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Pediatr Infect Dis J. 2010 Nov;29(11):994-8.

Reducing gastroenteritis occurrences and their consequences in elementary schools with alcohol-based hand sanitizers.

Author information

1
Service des maladies infectieuses, CHR Orléans La Source, Orleans, France. thierry.prazuck@chr-orleans.fr

Abstract

BACKGROUND:

Schools are a source of epidemic seasonal dissemination-in particular gastroenteritis among children and the general population. We assessed the impact of an alcohol-based sanitizer on gastroenteritis and its subsequent consequences.

METHODS:

A study was conducted in 2 primary schools over a 17-week period, before and throughout the seasonal gastroenteritis period. The intervention, under strict teacher supervision and in a realistic and long lasting manner, consisted of 1 school rubbing an alcohol-based sanitizer into the hands of the school children. The primary outcome was the proportion of children without any occurrence of gastroenteritis during the study period both in the treated group and the control group, which were 2 separate schools. A Cox proportional hazards model was used to assess the hazard ratio. Secondary outcomes were the number of gastroenteritis episodes, doctor appointments, absenteeism, and working days lost by a parent.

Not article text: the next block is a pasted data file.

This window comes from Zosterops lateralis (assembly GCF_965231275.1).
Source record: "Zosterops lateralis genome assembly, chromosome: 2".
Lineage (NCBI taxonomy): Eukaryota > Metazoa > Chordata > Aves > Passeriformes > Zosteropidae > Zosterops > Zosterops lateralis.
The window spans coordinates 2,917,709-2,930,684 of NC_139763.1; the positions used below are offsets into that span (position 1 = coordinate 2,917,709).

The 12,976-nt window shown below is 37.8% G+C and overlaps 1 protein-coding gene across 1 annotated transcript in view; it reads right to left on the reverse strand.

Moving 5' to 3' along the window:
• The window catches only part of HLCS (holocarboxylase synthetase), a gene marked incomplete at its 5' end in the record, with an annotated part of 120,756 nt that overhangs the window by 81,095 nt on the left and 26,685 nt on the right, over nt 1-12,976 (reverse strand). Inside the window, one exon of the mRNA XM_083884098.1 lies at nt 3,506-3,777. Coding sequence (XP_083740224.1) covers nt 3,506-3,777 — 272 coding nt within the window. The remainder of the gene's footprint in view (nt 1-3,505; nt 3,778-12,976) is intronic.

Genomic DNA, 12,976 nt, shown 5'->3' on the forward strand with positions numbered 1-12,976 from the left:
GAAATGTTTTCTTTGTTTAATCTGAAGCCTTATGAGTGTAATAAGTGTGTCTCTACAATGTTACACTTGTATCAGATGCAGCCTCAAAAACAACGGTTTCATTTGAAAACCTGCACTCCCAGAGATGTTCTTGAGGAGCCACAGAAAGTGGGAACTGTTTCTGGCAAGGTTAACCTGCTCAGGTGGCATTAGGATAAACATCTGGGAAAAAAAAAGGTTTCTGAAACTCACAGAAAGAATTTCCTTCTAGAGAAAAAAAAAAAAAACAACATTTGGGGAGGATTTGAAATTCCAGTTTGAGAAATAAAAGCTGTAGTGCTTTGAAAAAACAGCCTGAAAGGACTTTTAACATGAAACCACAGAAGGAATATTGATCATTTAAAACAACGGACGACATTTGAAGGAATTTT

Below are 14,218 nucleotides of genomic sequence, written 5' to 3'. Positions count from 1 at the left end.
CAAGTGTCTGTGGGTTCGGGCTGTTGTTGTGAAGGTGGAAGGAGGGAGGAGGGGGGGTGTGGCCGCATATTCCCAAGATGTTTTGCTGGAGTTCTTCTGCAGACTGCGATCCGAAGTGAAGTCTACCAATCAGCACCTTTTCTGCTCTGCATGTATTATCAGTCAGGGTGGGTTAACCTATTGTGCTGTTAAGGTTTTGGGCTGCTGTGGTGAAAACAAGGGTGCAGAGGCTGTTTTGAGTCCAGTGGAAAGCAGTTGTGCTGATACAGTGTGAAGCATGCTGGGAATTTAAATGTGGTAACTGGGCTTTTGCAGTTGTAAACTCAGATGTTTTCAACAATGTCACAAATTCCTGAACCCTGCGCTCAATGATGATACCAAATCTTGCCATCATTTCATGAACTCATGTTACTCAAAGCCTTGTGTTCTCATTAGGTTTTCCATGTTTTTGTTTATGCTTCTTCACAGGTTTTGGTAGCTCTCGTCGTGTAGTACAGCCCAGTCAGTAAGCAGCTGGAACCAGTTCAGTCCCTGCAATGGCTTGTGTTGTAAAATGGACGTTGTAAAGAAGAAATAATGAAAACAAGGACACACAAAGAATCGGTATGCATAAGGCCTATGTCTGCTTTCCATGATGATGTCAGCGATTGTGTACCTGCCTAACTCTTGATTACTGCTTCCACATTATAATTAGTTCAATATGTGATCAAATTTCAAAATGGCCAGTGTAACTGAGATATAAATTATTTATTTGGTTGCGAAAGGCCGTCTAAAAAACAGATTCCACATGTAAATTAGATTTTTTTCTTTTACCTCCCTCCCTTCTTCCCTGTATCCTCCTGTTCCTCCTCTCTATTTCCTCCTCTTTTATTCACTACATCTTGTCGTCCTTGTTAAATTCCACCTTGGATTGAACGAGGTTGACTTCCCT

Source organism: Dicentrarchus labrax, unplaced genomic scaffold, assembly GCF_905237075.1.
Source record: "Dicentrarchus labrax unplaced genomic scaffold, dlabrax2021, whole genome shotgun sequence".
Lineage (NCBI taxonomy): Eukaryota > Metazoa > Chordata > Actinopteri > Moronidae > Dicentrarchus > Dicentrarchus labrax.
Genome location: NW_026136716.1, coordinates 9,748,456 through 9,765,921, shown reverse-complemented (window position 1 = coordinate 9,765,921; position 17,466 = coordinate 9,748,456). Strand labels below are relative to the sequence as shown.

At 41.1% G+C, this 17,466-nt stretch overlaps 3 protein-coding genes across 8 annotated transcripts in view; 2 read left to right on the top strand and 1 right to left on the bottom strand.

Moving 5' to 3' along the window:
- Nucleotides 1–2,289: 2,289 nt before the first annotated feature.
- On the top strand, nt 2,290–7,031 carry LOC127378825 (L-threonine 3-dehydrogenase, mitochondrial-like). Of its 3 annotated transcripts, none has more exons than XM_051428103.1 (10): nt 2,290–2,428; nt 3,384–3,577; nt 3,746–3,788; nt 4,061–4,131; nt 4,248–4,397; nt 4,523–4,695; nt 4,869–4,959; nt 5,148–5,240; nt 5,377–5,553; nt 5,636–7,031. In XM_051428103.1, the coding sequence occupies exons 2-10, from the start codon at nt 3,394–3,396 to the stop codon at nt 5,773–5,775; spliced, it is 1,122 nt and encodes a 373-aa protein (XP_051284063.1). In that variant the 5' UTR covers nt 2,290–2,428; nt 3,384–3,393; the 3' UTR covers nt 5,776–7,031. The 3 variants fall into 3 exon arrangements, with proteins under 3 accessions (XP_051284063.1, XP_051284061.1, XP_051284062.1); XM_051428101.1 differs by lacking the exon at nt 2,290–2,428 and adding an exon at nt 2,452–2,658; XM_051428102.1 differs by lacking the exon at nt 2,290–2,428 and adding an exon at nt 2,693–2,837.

RESULTS:

Four thousand six hundred fifty-four weekly questionnaires were collected. One hundred fifty-five children presented with at least 1 occurrence of gastroenteritis during the study period: 64 of 259 in the treatment group and 91 of 217 in the control group (χ2 = 16.4, P < 0.0001). The instantaneous risk of primary infection, at any time of the study, for children receiving the treatment was multiplied by 0.52 (95% CI: [0.37,0.71]) compared with children not receiving the treatment. The average number of gastroenteritis episodes was 0.31 in the treatment group and 0.53 in the control group (P < 0.001).

CONCLUSIONS:

Systematic and controlled use of alcohol-based sanitizers during the epidemic season could significantly reduce the incidence of gastroenteritis in primary school children.

PMID:
21046699
[Indexed for MEDLINE]

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